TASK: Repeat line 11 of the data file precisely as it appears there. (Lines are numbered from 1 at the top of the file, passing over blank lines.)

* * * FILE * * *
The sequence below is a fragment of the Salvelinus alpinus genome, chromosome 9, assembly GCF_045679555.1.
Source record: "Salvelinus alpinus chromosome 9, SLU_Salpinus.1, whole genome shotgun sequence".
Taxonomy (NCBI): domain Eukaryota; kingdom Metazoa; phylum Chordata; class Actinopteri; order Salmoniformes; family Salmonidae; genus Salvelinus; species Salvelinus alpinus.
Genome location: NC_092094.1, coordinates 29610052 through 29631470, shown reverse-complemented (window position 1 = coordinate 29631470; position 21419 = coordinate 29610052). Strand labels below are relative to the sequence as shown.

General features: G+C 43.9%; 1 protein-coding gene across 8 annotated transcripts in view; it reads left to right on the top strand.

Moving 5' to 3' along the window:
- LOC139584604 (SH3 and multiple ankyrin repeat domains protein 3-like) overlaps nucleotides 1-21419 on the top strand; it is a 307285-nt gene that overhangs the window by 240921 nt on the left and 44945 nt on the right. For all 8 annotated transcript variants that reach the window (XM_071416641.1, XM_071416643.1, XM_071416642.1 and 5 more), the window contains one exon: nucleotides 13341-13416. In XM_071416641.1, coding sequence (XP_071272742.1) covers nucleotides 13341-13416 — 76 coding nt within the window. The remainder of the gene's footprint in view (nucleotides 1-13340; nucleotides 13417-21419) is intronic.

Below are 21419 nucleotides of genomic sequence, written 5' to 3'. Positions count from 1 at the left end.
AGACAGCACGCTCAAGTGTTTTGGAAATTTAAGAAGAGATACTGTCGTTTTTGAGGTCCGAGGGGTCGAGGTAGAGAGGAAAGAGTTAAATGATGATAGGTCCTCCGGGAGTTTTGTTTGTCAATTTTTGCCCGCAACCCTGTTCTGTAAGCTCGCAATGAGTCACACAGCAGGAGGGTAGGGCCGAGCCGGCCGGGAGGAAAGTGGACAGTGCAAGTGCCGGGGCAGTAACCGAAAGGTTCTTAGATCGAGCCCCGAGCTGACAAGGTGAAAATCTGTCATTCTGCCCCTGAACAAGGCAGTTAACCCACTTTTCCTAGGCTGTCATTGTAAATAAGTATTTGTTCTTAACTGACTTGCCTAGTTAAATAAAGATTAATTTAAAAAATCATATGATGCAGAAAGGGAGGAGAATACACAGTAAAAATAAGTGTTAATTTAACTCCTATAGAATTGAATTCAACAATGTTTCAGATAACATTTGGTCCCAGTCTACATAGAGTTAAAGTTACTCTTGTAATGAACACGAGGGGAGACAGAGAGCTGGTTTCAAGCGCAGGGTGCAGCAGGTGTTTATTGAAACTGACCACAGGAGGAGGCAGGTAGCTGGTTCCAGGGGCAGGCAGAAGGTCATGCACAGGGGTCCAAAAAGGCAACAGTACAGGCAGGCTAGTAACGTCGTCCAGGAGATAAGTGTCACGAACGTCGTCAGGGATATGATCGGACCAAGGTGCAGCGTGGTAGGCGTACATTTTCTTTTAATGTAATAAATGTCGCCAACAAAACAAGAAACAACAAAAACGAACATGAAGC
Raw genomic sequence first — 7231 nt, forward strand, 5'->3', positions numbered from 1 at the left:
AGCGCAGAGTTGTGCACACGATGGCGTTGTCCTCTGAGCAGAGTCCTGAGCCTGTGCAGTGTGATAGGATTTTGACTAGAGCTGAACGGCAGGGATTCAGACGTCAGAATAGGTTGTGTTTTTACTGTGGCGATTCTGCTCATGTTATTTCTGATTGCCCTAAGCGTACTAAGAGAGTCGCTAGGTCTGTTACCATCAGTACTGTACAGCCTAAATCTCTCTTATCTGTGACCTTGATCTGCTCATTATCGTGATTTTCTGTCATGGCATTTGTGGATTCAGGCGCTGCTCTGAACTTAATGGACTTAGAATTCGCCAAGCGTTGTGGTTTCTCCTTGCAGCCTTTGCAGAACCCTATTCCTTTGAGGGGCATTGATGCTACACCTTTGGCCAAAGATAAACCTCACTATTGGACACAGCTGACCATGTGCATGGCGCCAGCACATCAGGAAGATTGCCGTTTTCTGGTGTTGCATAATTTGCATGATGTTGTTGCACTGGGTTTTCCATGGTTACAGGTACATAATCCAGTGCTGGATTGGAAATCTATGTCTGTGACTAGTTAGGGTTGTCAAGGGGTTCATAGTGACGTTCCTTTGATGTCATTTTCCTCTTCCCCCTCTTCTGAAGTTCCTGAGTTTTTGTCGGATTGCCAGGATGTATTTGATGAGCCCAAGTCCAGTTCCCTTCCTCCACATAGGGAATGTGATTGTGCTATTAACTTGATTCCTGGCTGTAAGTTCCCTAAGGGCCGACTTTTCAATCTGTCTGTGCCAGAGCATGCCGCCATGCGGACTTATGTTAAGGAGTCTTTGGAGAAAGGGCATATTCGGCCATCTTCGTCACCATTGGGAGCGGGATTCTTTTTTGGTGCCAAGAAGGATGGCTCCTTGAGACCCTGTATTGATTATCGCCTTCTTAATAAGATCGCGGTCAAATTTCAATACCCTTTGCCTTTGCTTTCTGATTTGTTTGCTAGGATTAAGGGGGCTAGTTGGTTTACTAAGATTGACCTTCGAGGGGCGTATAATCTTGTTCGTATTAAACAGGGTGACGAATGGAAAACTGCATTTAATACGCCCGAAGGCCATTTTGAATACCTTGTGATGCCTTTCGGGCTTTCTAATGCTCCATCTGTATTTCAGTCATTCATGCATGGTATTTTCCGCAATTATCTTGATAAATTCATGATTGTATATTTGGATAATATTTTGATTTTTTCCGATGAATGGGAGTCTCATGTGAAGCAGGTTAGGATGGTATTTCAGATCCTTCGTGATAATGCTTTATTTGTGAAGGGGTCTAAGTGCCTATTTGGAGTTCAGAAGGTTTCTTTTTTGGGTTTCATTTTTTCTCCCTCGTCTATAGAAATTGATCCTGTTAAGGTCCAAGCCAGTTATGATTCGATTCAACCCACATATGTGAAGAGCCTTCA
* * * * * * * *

AGCGCAGAGTTGTGCACACGATGGCGTTGTCCTCTGAGCAGAGTCCTGAGCCTGTGCAGTGTGATAGGATTTTGACTAGAGCTGAACGGCAGGGATTCAGACGTCAGAATAGGTTGTGTTTTTACTGTGGCGATTCTGCTCATGTTATTTCTGATTGCCCTAAGCGTACTAAGAGAGTCGCTAGGTCTGTTACCATCAGTACTGTACAGCCTAAATCTCTCTTATCTGTGACCTTGATCTGCTCATTATCGTGATTTTCTGTCATGGCATTTGTGGATTCAGGCGCTGCTCTGAACTTAATGGACTTAGAATTCGCCAAGCGTTGTGGTTTCTCCTTGCAGCCTTTGCAGAACCCTATTCCTTTGAGGGGCATTGATGCTACACCTTTGGCCAAAGATAAACCTCACTATTGGACACAGCTGACCATGTGCATGGCGCCAGCACATCAGGAAGATTGCCGTTTTCTGGTGTTGCATAATTTGCATGATGTTGTTGCACTGGGTTTTCCATGGTTACAGGTACATAATCCAGTGCTGGATTGGAAATCTATGTCTGTGACTAGTTAGGGTTGTCAAGGGGTTCATAGTGACGTTCCTTTGATGTCATTTTCCTCTTCCCCCTCTTCTGAAGTTCCTGAGTTTTTGTCGGATTGCCAGGATGTATTTGATGAGCCCAAGTCCAGTTCCCTTCCTCCACATAGGGAATGTGATTGTGCTATTAACTTGATTCCTGGCTGTAAGTTCCCTAAGGGCCGACTTTTCAATCTGTCTGTGCCAGAGCATGCCGCCATGCGGACTTATGTTAAGGAGTCTTTGGAGAAAGGGCATATTCGGCCATCTTCGTCACCATTGGGAGCGGGATTCTTTTTTGGTGCCAAGAAGGATGGCTCCTTGAGACCCTGTATTGATTATCGCCTTCTTAATAAGATCGCGGTCAAATTTCAATACCCTTTGCCTTTGCTTTCTGATTTGTTTGCTAGGATTAAGGGGGCTAGTTGGTTTACTAAGATTGACCTTCGAGGGGCGTATAATCTTGTTCGTATTAAACAGGGTGACGAATGGAAAACTGCATTTAATACGCCCGAAGGCCATTTTGAATACCTTGTGATGCCTTTCGGGCTTTCTAATGCTCCATCTGTATTTCAGTCATTCATGCATGGTATTTTCCGCAATTATCTTGATAAATTCATGATTGTATATTTGGATAATATTTTGATTTTTTCCGATGAATGGGAGTCTCATGTGAAGCAGGTTAGGATGGTATTTCAGATCCTTCGTGATAATGCTTTATTTGTGAAGGGGTCTAAGTGCCTATTTGGAGTTCAGAAGGTTTCTTTTTTGGGTTTCATTTTTTCTCCCTCGTCTATAGAAATTGATCCTGTTAAGGTCCAAGCCAGTTATGATTCGATTCAACCCACATATGTGAAGAGCCTTCA